Fifth place (tie): High school essay contest – Morality is inherent in human beings by Sasha Rogelberg

FFRF awarded Sasha $500.

By Sasha Rogelberg

Years ago, my Jewish grandmother said that she would rather vote for a Christian presidential candidate than an atheist, as a religious individual would have higher moral standards than a nonbeliever. This statement, despite being delivered by a dear loved one, just did not feel right to me.

As I processed and reflected on this to make sense of my discomfort, I soon realized that this moment marked a turning point in how I view the relationship between religion and morals. Ultimately, I believe morals are not at all dependent on faith.

My lack of faith in a god stemmed from the realization that my desire to treat people with compassion was not motivated by fear of judgment by a deity. One should not be a loving human because someone tells them to be that way; one should love because one wants to live in a world that is loving. An individual should be motivated to be kind because they want to bring others happiness and support.

When I perform an act of altruism, I do not consider a higher power; instead, I consider the feelings of another human. Religion provides extrinsic motivation for others to be kind, the promise of happiness in an afterlife, but being free from religion implies a more genuine motive: a motive rooted in just the need to be an excellent citizen of the human race.

As an agnostic, I’ve questioned the origins of morals. While many believe that morality derived from the Ten Commandments or other religious documents, I believe that morality is inherent in human beings.

Philosopher John Locke insisted that humans are born with the potential to be good. Psychologist Michael Tomasello observed toddlers interacting and found that they were likely to pick up dropped items or assist their peers without prompting. Tomasello attributes this kindness not to culture but to something natural. He even goes so far as to say that this kindness cannot be socialized and does not exist among any other species in the same way it does in humans.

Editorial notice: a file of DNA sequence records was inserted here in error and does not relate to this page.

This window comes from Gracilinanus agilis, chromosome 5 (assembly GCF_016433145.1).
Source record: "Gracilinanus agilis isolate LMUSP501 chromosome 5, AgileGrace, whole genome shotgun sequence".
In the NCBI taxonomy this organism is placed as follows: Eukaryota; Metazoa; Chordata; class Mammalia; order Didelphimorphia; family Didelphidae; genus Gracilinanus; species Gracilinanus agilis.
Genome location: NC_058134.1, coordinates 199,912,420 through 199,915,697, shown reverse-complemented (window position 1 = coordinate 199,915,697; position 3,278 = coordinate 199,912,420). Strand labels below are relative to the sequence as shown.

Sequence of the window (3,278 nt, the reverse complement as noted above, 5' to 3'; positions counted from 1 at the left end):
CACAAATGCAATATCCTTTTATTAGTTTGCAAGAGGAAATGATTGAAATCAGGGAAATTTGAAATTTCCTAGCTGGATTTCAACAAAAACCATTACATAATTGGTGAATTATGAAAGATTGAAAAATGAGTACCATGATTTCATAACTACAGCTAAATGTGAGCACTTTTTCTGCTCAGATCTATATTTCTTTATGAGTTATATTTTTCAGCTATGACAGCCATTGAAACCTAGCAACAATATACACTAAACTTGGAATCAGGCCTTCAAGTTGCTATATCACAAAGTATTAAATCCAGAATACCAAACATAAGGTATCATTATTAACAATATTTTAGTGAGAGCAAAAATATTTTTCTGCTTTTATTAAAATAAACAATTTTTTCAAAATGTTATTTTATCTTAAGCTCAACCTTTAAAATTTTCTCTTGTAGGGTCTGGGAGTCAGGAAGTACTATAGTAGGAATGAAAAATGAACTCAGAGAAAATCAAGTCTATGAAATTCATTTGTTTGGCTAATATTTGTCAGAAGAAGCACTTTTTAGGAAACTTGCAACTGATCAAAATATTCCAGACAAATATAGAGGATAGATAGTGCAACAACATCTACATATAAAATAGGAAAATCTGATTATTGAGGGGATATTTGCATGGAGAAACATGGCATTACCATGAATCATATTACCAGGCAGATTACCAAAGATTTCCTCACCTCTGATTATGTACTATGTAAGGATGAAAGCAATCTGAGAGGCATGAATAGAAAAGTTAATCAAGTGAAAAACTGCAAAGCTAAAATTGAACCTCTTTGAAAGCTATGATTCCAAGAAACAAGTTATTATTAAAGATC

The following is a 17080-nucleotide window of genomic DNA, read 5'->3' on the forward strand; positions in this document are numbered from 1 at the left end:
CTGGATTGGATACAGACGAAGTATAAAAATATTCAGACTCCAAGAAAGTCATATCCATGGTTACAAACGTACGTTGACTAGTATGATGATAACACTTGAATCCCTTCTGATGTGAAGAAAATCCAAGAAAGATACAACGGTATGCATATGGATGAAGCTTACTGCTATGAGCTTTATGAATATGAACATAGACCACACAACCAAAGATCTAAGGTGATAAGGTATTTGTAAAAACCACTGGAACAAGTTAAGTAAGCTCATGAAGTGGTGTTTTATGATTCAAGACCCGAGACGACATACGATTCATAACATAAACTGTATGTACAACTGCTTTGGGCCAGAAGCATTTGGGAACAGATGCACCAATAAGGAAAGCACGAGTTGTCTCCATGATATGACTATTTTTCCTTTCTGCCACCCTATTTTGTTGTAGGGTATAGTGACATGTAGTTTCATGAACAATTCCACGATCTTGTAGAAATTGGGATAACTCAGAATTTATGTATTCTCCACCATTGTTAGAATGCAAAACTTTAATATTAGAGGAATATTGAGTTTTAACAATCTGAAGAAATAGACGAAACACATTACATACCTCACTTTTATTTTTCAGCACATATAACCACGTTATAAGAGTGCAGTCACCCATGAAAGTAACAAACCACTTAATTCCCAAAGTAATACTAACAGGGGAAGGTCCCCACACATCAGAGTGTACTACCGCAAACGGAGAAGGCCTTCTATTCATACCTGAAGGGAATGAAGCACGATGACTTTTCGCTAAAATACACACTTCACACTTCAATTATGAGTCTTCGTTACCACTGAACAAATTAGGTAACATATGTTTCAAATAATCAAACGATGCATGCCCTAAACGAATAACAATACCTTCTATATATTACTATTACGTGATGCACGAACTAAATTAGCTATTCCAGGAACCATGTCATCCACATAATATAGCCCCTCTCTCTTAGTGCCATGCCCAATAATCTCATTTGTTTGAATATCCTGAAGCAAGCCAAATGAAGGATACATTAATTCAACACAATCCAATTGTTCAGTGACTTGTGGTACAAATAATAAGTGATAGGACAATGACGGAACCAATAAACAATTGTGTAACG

This research suggests that positive, kind behaviors cannot be attributed to social constructs such as religion. It supports the finding that without religion, humans still have a strong moral foundation based on love and altruism. As secular individuals it is our job to reaffirm this foundation.

Rather than spreading the intended messages of love and peace, contemporary organized religion seems more concerned about making judgments and spreading dogma antithetical to messages of love and acceptance. For example, some Christians seem to judge homosexuality as morally wrong and an “abomination” and send their children to gay conversion therapy rather than accept them as one of God’s creations.

Radical Muslims have used their doctrines to justify genocide of differing denominations of the same religion. These examples demonstrate hypocrisy in religion and speak to how religion can turn humans against each other, thus rendering the core tenets of their religion not only useless but harmful.

In order to combat oppression and stigmatization from religious institutions, nonbelievers must continue to be upstanding citizens and make their identities clear. Secular individuals must continue to show tolerance, kindness, compassion, love and acceptance to demonstrate that morals are a manifestation of being human, and that people can, indeed, be good without God.

Sasha Rogelberg, 18, graduated from Providence High School in Charlotte, N.C. She will attend Bryn Mawr College to major in psychology and minor in philosophy. In high school she was active in speech and debate and the school newspaper and was an officer in her Gay-Straight Alliance. She plans to continue her social activism as well as her hobbies in art and writing.

Freedom From Religion Foundation